‘Father of the Bride’ cast talks reuniting for mini-sequel as ‘a gift to fans’

Steve Martin’s duties as the father of the bride are not done!

Martin and the cast of the ’90s hit “Father of the Bride” are reuniting on Friday for “Father of the Bride: Part 3-ish,” which is the first installment of the story since “Father of the Bride: Part II” in 1995.

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Steve Martin: ‘Father of the Bride’ mini-sequel has ‘some good surprises’



Martin, 75, and co-star Kimberly Williams-Paisley, 49, who played Martin and Diane Keaton’s daughter in the two films, spoke with Jenna Bush Hager on TODAY Friday ahead of the movie’s premiere, which will be at 6 p.m. EST on Friday on the Netflix YouTube channel and Netflix Facebook page.

The two stars talked about reuniting with the cast, including Keaton, Kieran Culkin and Martin Short, to make the new film to benefit World Central Kitchen during the pandemic.

“I think this is meant to be a gift to fans of ‘Father of the Bride’ movies, and then also we’re hoping really it’ll raise money for World Central Kitchen,” Williams-Paisley said.

Steve Martin et al. standing in front of a wedding cake: Steve Martin And Kimberly Williams-Paisley In 'Father Of The Bride' (Touchstone / Getty Images)

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Steve Martin And Kimberly Williams-Paisley In ‘Father Of The Bride’ (Touchstone / Getty Images)

The film depicts Martin as an overbearing father worried about his daughter marrying a man she’s only known for a few months.

It has become a rite of passage for many fathers to watch it with their daughters who are getting married. Jenna watched it with former President George W. Bush before she tied the knot with her husband, Henry Hager, in 2008.

“I know so many people, including myself, that watched this with my dad the week before I got married,” Jenna said. “And we both teared up. And we felt like this connection between the two of y’all and the two of us.”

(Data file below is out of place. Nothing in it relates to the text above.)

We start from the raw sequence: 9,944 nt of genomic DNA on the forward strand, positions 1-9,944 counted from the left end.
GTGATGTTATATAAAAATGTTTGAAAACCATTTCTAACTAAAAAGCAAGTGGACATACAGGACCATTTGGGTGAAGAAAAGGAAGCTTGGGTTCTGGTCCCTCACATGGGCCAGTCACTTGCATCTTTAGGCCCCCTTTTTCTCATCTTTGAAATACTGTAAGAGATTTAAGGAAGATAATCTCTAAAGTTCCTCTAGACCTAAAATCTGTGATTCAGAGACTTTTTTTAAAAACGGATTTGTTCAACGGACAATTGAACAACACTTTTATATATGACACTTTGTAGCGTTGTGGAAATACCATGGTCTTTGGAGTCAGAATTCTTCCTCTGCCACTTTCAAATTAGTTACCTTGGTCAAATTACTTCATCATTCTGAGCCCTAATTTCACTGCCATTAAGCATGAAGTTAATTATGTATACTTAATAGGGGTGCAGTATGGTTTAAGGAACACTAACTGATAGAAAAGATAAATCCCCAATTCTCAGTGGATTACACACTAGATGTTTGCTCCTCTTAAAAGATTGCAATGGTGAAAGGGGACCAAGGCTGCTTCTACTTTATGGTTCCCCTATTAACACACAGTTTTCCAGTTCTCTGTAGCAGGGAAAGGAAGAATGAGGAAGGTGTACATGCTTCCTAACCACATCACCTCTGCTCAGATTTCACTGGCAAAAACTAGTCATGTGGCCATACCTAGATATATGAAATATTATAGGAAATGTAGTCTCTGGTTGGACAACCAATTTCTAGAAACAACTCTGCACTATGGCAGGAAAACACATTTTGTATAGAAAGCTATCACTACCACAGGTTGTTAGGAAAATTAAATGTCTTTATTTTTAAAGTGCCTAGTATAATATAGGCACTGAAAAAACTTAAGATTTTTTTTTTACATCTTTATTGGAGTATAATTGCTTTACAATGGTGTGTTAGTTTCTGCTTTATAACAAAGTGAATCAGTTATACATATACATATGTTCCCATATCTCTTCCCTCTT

‘Father of the Bride’ mini-sequel: TODAY shares a first look at teaser



“The scenes are written in such a touching way, and of course, everybody was so much fun,” Martin said.

The writer of the original film, Nancy Meyers, wrote the new story during quarantine. She shared a teaser on Instagram Thursday, writing that the cast “is all back with some VERY special guests!”

“She said, ‘What if we did one to help people in the pandemic get food?’ We said that just sounds like a great idea,” Martin said about Meyers. “And I cleared my schedule, which was very busy. And we did it.”

The mini-sequel shows the Banks family’s life during the pandemic. Netflix teased the new movie with a trailer on Tuesday with the message “something’s coming” and a graphic of a mass email being sent to all the characters about a family meeting on Zoom.

The short film promises to be similar to other virtual Zoom reunions of other hit movies, with the most recent being the ’80s classic “Fast Times at Ridgemont High.” However, this will not be a simple table read like many of the other reunions.

“It’s a script with actors, with a story!” Martin said.

Williams-Paisley said the whole thing was shot in about a week, with the cast serving as their own camera operators and hair and makeup people.

Twenty-five years after they were last together, the cast jumped right back into their old roles.

“Well, I only know how to play one character,” Martin joked.

Netflix puts out ‘Father of the Bride’ reunion teaser



The reunion also brought back memories of the first “Father of the Bride” movie in 1991, which marked Williams-Paisley’s film debut.

“I remember the first day getting on set and asking Steve if he had any advice,” she said. “And he said, ‘Yeah, you’re gonna need a good therapist.'”

“I’m just gonna add something that Kimberly was cast in a one in a million chance,” Martin said. “She sent in a video tape of her performance. So magic still does happen in Hollywood.”

The movie has remained part of the fabric of their lives decades later, whether it’s Martin hearing people repeat memorable lines or Williams-Paisley sharing it with her children.

“I know that a phrase I hear a lot in other contexts, not to me, but is, ‘Welcome to the ’90s, Mr. Banks.”’

“And my kids have both been given math lessons with the hot dog buns,” Williams-Paisley said.

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